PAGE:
The National-ACT Agreement

National has put the coalition confidence and supply agreement online (staff are working long hours!).

  • goal of closing the income gap with Australia by 2025
  • require a sustained lift in New Zealand’s productivity growth rate to 3% a year or more
  • agreed on the establishment of a high quality advisory group to investigate the reasons for the recent decline in New Zealand’s productivity performance
  • Rodney to be Minister of Local Government, Minister for Regulatory Reform and Associate Minister of Commerce and a member of the Cabinet Expenditure Control Committee

Very pleased to see Rodney get Local Government – he will be a champion for ratepayers.

  • Heather to be Minister of Consumer Affairs, Associate Minister of Defence and Associate Minister of Education

Also good to see Heather get more than Consumer Affairs. I hope she can keep her role in Territorials despite being Associate Minister – the Forces will appreciate a Minister who is one of them! Education will also be a key area for change, if we are to close the gap with Australia.

  • National agrees to introduce the ACT Three Strikes Bill
  • National agrees to a review by a special select committee of Parliament of the current Emissions Trading Scheme legislation and any amendments or alternatives to it, including carbon taxes, in the light of current economic circumstances and steps now being undertaken by similar nations

Having it reviewed by select committee is sensible as that gives a voice to all parties. And the ETS legislation was so complex it needed another look by select committee anyway.

  • National further agrees to pass forthwith an amendment to the ETS legislation delaying its implementation, repealing the thermal generation ban and making any other necessary interim adjustments until the select committee review is completed
  • Establishing a series of Task Forces that include private sector representatives and private sector chairs to undertake fundamental reviews of all base government spending in identified sectors, and to report findings progressively to the cabinet control expenditure committee and relevant ministers.

This should have been happening for the last nine years. The status quo is not an adequate reason to keep funding something. Public funds should be spent on areas where they actually achieve good outcomes.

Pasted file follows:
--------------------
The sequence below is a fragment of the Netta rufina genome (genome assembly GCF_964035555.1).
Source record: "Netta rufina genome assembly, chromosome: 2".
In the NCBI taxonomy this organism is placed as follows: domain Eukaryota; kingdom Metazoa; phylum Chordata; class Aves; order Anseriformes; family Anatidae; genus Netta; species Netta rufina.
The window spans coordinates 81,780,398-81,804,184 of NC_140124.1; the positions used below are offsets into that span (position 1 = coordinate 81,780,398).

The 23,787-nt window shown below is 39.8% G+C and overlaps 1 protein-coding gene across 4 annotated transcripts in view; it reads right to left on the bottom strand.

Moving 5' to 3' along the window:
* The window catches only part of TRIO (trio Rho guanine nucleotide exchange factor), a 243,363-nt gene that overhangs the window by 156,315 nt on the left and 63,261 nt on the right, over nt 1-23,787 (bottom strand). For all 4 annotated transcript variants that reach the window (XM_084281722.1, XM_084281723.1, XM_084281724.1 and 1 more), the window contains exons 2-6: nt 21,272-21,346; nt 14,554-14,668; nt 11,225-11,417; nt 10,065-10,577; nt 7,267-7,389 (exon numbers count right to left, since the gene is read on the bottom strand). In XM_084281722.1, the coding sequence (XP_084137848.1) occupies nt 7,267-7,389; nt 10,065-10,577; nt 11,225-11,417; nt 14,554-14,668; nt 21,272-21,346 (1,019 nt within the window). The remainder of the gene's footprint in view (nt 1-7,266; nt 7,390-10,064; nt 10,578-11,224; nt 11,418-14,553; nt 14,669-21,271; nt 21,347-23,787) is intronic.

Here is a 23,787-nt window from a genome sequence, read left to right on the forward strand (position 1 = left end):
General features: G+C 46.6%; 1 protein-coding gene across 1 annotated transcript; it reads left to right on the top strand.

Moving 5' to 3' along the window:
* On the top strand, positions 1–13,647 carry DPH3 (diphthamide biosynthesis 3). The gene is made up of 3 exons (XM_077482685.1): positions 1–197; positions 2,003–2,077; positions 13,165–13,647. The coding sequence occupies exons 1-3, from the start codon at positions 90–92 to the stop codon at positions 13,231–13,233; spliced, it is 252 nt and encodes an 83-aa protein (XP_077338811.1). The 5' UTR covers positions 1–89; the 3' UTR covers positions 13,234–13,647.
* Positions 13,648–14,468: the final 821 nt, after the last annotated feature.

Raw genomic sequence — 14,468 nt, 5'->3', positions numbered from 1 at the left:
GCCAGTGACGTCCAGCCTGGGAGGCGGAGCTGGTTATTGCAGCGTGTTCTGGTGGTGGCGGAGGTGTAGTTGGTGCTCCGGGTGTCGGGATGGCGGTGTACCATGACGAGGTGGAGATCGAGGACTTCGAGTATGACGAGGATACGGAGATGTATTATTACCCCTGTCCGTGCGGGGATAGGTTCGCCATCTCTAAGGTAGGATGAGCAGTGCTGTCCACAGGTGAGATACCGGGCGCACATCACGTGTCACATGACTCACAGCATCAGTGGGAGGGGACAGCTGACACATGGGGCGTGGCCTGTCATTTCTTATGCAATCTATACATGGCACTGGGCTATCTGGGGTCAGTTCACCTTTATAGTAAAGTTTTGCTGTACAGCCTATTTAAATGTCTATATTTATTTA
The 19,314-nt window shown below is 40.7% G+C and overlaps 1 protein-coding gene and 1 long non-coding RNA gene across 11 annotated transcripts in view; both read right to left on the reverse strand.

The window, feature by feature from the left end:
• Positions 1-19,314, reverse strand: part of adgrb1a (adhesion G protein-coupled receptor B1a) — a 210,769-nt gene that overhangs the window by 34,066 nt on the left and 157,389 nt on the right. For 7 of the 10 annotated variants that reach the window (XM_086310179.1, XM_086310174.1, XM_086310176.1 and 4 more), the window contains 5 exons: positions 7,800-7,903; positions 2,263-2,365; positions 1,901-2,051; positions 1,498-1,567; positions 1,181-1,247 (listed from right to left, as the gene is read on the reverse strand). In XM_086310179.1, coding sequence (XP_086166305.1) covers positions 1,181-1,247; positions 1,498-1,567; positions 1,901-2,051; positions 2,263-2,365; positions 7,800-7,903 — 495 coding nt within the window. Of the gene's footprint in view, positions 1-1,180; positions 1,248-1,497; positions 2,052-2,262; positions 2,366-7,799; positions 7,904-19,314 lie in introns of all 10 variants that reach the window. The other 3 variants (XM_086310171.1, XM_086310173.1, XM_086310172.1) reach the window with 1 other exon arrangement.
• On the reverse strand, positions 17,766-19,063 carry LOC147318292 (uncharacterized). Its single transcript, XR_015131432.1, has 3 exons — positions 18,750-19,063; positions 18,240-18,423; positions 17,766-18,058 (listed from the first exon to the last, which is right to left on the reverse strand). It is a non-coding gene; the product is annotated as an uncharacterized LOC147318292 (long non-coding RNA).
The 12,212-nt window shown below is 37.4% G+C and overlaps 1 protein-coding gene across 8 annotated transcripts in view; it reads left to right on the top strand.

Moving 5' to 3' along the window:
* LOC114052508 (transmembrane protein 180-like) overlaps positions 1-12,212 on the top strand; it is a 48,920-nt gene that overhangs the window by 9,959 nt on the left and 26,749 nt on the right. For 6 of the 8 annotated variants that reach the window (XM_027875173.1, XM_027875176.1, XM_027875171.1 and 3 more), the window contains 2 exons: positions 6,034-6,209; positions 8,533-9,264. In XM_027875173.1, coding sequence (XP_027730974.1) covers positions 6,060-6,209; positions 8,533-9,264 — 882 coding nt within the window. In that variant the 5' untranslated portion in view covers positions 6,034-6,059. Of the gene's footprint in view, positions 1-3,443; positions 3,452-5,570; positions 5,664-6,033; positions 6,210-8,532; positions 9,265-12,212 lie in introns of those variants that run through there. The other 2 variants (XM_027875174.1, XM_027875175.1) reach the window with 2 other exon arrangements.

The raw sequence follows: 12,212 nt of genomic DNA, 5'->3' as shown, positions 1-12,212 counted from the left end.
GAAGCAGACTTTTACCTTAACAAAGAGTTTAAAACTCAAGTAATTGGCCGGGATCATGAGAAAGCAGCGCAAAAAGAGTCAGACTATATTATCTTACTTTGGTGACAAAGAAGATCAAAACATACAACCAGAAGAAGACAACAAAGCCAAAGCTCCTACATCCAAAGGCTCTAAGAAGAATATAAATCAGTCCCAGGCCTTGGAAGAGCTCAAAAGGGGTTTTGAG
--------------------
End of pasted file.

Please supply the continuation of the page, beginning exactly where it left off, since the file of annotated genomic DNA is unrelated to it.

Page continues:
• Support, within six months, the referral of ACT’s Taxpayer Rights Bill to the Finance and Expenditure Committee of Parliament as a government measure with the aim of passing into law a cap on the growth of core Crown expenses.
  • National and ACT note that United Future favours reducing and aligning personal, trust and company taxes at a maximum rate of 30%. They agree that such a tax structure is a desirable medium-term goal.

Who would have thought – United Future gets to se the tax policy for the nation 🙂

  • National and ACT agree that the government will establish a task force to carry forward work on the Regulatory Responsibility Bill considered by the Commerce Committee of Parliament in 2008.
  • National and ACT agree that the National-led government will explore the concept of a New Zealand Productivity Commission associated with the Productivity Commission in Australia in order to support the goals of higher productivity growth and improvements in the quality of regulation.

I can’t stress how important this might be. However to be truly successful, it would need bipartisan support. It is in all of our interest to improve productivity – even if not always popular with every lobby group. National should try and work with Goff and King to get their support for such a Commission.

  • The National-led government will establish a high quality advisory group to recommend short-term amendments to the RMA, including but not confined to those which National has put forward, as a basis for select committee consideration early in 2009.
  • National and ACT have agree to set up an inter-party working group, which shall be resourced as necessary to consider and report on policy options relating to the funding and regulation of schools that will increase parental choice and school autonomy.
  • National has identified the initiatives on National’s “My key commitments to you” and “National’s Post-Election Action Plan” publications as priorities for them. ACT agrees to support the legislation required to give effect to these policies. These publications are attached as Appendix 2.

This means National can implement its key manifesto items.

  • ACT agrees that it will support the government on procedural motions in the House and in select committees unless ACT has previously advised that such support is not forthcoming. National agrees that it will operate a no surprises policy with ACT on procedural motions it intends to put before the House or a select committee. If National fails to give ACT 48-hours notice of intended procedural motions, ACT shall not be bound by its obligations under this heading.

And means ACT will generally support National on procedural motions, so long as they are given enough notice to decide. There will inevitably be urgency to deal with the 2008 legislation that has an election mandate. I do hope in future urgency is not used too often – or if it is, only to increase sitting hours, but not to rush laws through more than one stage.

Rodney has delivered a good agreement for his supporters, and he also did well in taking ACT from two MPs in 2005 to five MPs in 2008. That gave him the increased clout he needs.

Key has also done well. He has secured support for National’s key manifesto items, and many of his own supporters will welcome the concessions to ACT. Yet nothing there to really scare away the centrist voters – at this stage – that will depend on how certain items are implemented. Issues around the ETS should not be allowed to drift for too long.

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